Q. My 11-year-old Labrador Retriever has been diagnosed with a high level of microalbuminuria (23). My vet says there is nothing I can do, and my Lab will die within months. I don’t buy this. He is active, runs, fetches and is very playful. He has lost weight and has had two bouts of gastritis, but he looks great.
A. It would be somewhat premature to predict that your dog will only survive several months because he has microalbuminuria.
Microalbuminuria refers to a test that detects small amounts of protein in the urine. This is only considered a screening test that can sometimes detect early signs of kidney dysfunction. A full blood panel and urinalysis must be done to determine how well your dog’s kidneys are actually functioning.
A positive result can sometimes result in unnecessary anxiety and worrying, followed by a wild goose chase to find an underlying problem. However, if your Lab is showing early signs of kidney failure, this test is very sensitive in detecting it.
Weight loss can be caused by the loss of protein through the kidneys, but usually dogs with kidney failure severe enough to cause weight loss are quite sick. It sounds like your dog is feeling pretty good overall.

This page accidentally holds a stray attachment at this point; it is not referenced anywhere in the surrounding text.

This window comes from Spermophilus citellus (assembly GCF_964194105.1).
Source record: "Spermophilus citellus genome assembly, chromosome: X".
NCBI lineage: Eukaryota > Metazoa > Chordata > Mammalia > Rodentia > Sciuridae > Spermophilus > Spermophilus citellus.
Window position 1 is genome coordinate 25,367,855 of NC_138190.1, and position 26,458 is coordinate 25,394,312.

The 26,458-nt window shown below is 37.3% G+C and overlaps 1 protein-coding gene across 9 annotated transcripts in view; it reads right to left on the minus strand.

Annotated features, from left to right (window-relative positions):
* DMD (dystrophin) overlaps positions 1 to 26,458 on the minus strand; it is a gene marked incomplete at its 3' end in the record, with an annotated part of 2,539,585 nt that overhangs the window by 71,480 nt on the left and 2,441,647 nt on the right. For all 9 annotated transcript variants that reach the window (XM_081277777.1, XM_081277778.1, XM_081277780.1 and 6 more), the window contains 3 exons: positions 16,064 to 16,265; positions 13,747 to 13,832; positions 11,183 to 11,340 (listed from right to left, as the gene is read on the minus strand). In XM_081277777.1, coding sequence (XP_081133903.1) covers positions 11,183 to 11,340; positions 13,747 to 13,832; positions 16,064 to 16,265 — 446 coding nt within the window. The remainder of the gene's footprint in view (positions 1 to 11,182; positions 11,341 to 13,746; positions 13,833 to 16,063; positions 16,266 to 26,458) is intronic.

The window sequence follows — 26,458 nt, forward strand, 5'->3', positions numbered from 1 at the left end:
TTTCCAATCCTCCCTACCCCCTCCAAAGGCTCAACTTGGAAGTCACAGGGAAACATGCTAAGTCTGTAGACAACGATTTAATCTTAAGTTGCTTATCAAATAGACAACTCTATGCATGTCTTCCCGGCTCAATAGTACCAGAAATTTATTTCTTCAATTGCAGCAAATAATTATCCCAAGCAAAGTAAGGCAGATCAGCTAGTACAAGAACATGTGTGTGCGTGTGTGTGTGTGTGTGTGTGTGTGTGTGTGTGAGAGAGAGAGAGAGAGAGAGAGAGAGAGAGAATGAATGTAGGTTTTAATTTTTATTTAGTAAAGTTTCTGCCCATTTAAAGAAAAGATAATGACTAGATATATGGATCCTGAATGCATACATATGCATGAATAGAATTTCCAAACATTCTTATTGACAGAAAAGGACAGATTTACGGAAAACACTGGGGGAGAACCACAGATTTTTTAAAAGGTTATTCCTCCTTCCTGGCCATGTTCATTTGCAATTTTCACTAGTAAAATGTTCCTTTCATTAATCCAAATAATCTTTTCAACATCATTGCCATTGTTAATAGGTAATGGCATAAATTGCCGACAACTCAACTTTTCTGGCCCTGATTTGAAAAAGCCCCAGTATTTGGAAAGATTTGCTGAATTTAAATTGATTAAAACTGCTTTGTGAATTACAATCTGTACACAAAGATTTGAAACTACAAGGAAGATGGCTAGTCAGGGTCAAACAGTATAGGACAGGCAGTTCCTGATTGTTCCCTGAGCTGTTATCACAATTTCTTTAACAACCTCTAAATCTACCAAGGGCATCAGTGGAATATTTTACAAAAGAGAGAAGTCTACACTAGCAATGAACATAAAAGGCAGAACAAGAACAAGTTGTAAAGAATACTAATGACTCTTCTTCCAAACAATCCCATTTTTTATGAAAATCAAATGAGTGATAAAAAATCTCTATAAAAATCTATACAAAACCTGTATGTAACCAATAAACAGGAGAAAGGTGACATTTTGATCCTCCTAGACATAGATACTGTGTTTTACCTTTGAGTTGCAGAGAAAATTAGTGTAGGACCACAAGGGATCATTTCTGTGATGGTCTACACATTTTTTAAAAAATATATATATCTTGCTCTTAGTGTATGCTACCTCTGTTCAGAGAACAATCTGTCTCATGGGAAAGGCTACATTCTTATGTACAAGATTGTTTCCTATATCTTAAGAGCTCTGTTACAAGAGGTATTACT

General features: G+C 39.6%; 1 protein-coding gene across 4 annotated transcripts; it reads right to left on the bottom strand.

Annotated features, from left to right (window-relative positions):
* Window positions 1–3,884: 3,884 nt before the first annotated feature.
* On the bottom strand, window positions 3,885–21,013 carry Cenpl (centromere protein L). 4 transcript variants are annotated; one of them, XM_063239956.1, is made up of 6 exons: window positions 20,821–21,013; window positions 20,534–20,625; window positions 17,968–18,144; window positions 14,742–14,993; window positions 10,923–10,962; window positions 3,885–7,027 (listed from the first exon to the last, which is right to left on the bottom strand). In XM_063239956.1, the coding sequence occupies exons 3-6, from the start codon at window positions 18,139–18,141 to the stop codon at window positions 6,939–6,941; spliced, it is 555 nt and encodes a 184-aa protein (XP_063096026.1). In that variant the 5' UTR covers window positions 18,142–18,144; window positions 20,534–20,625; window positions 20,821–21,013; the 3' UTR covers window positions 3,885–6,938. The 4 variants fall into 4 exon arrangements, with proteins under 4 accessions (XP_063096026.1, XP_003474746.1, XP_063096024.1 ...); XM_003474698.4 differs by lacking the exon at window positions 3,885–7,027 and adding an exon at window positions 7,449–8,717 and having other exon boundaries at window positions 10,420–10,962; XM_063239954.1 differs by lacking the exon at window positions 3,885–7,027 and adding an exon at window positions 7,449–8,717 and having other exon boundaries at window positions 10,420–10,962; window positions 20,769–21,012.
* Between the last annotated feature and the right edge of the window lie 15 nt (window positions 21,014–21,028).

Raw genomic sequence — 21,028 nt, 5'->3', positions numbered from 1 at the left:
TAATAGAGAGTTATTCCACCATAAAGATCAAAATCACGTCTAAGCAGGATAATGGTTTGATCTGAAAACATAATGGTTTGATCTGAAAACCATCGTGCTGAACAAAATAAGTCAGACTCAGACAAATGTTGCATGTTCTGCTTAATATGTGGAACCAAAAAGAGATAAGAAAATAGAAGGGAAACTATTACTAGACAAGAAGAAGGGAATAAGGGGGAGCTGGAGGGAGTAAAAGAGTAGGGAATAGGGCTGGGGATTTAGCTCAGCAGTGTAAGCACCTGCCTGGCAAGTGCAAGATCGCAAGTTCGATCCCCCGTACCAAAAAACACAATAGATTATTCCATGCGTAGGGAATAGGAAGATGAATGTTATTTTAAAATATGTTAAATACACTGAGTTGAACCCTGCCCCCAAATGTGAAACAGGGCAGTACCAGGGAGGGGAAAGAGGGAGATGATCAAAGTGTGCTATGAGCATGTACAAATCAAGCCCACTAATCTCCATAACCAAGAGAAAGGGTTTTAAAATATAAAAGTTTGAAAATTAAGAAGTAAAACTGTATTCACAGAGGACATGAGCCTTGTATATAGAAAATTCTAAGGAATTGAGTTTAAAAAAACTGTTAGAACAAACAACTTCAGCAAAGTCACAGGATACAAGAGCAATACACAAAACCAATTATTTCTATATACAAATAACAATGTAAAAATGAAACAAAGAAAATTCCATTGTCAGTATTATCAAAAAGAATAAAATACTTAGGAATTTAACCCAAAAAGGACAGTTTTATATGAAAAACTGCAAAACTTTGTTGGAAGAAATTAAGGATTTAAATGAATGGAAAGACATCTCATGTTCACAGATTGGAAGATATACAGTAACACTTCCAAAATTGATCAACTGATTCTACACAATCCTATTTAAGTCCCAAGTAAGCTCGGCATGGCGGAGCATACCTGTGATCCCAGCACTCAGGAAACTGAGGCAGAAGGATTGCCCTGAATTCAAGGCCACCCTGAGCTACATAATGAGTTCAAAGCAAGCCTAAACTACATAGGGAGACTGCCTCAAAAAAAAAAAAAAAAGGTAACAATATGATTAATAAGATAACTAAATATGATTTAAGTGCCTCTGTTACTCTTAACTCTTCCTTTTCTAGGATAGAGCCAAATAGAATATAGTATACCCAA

Vomiting and loss of appetite can be signs of serious kidney failure, since these signs can be caused by the presence of toxins in the bloodstream that normally are cleared by the kidneys.
There are definitely steps you can take, under the guidance of your veterinarian, to help slow the progression of kidney disease. These can include a low protein diet, vitamin D supplementation, antioxidants, and injections of erythropoietin to help maintain normal levels of red blood cells.
Ask your veterinarian for a more complete picture of how well your dog’s kidneys are functioning, and take steps to help improve his kidney health.
I hope it turns out that your dog’s kidneys are functioning better than your veterinarian suspects.